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Week ahead of bellwether by-elections, rival parties rush for last-minute campaigning

These photos provided by the National Assembly press corps show the Democratic Party's Seoul mayoral candidate Park Young-sun (L) and People Power Party candidate Oh Se-hoon during their election campaigns on Tuesday. (Yonhap)
These photos provided by the National Assembly press corps show the Democratic Party's Seoul mayoral candidate Park Young-sun (L) and People Power Party candidate Oh Se-hoon during their election campaigns on Tuesday. (Yonhap)
Rival parties were rushing to rally support in their last-minute election campaigning Wednesday, with the Seoul and Busan mayoral by-elections, seen as a potential game changer for next year's presidential election, only a week away.

Some 8.4 million voters in Seoul are set to vote for a new mayor on April 7 in the by-elections that come about a year ahead of the 2022 presidential poll.

The mayoral seat in Busan, South Korea's second-biggest city, is also up for grabs in the elections, along with two regional administrative posts and 17 seats on regional legislative councils.

The results of the upcoming elections are sure to serve as a key barometer of public opinion in the lead-up to the presidential election set for March 2022.

Candidates from the conservative main opposition People Power Party (PPP) were leading their rivals from the ruling Democratic Party (DP) by wide margins for both of the high-stakes Seoul and Busan mayoral seats, according to latest opinion polls.

Angling for a potential reversal of public opinion, the DP's Seoul mayoral candidate Park Young-sun, backed by her party, has been trying to appease the public, angered by skyrocketing housing prices under the Moon Jae-in administration and his ruling party.

An ongoing land speculation scandal involving public officials at LH, the state housing developer, has also pummeled public sentiment toward the ruling bloc.

"I am well aware how angry and upset you are over the real estate issues," Lee Nak-yon, the co-chairman of the DP's campaign committee for the coming elections, told voters while campaigning for Park at a market in northern Seoul a day earlier.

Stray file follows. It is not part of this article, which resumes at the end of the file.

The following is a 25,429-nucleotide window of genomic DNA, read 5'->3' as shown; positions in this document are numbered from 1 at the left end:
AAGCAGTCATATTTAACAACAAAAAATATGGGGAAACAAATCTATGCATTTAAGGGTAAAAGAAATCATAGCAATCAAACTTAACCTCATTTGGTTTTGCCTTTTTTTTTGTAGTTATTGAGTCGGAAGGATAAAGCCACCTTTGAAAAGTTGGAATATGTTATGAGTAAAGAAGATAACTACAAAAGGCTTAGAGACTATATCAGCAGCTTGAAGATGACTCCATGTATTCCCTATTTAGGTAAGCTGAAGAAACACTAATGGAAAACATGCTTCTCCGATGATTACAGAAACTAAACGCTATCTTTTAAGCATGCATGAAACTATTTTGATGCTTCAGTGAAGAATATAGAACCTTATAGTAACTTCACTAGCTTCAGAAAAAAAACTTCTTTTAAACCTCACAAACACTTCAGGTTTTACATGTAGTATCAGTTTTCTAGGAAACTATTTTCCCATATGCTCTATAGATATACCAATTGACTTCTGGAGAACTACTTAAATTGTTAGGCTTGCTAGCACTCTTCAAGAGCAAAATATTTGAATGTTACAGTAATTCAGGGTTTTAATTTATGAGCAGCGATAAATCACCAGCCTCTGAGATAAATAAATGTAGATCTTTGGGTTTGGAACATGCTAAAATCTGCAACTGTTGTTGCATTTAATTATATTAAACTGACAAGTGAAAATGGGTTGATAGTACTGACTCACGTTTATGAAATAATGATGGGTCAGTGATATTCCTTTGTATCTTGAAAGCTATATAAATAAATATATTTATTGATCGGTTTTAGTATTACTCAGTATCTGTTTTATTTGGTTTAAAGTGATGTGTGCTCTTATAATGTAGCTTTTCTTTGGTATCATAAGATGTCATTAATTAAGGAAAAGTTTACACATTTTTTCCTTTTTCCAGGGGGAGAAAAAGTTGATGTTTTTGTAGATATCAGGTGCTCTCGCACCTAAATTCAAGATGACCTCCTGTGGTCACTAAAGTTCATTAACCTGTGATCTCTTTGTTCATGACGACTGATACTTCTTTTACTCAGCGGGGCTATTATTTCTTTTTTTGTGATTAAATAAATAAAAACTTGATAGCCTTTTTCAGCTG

"I am dying of anger myself. I am also very regretful and heartbroken at the same time. ... We will repent and correct whatever we can (to normalize the market)," he said.

Lee again officially apologized to the public at a press conference at the National Assembly on Wednesday over his party and the government's failure to curb soaring housing prices, as well as the real estate scandal.

Many experts are, however, taking the DP's election bids as an uphill battle.

"The DP can only start gaining ground after shaking off negative factors facing the party. But it seems to be still trapped in the real estate issue," Bae Cheol-ho, an analyst at local pollster Realmeter, told Yonhap News Agency.

"With the real estate issue remaining unsettled, the public mentality (prioritizing the need to pass) a judgment against the government is still in progress," he noted.

The PPP and its Seoul mayoral candidate Oh Se-hoon were, meanwhile, continuing their efforts to leverage the relentless public outrage over the real estate issue to consolidate their election dominance.

Many expect the pressing real estate issue could turn swing votes in favor of the opposition bloc, running on the election platform that zeroes in on the ruling bloc's unsuccessful real estate and housing policies.

The PPP's recent enlistment of Ahn Cheol-soo, the leader of the minor opposition People's Party who lost a bipartisan primary against Oh, is expected to further help the party soak up moderate voters.

"Not many people would be affected by mudslinging campaigns (by the rival parties against each other) now that their effects have almost run out ... a key element (determining the election results) will be on how strongly the supporters of the ruling bloc will stand together in the face of the sense of crisis," said Yoon Tae-gon, an analyst at Themoa, a think tank on political issues. (Yonhap)
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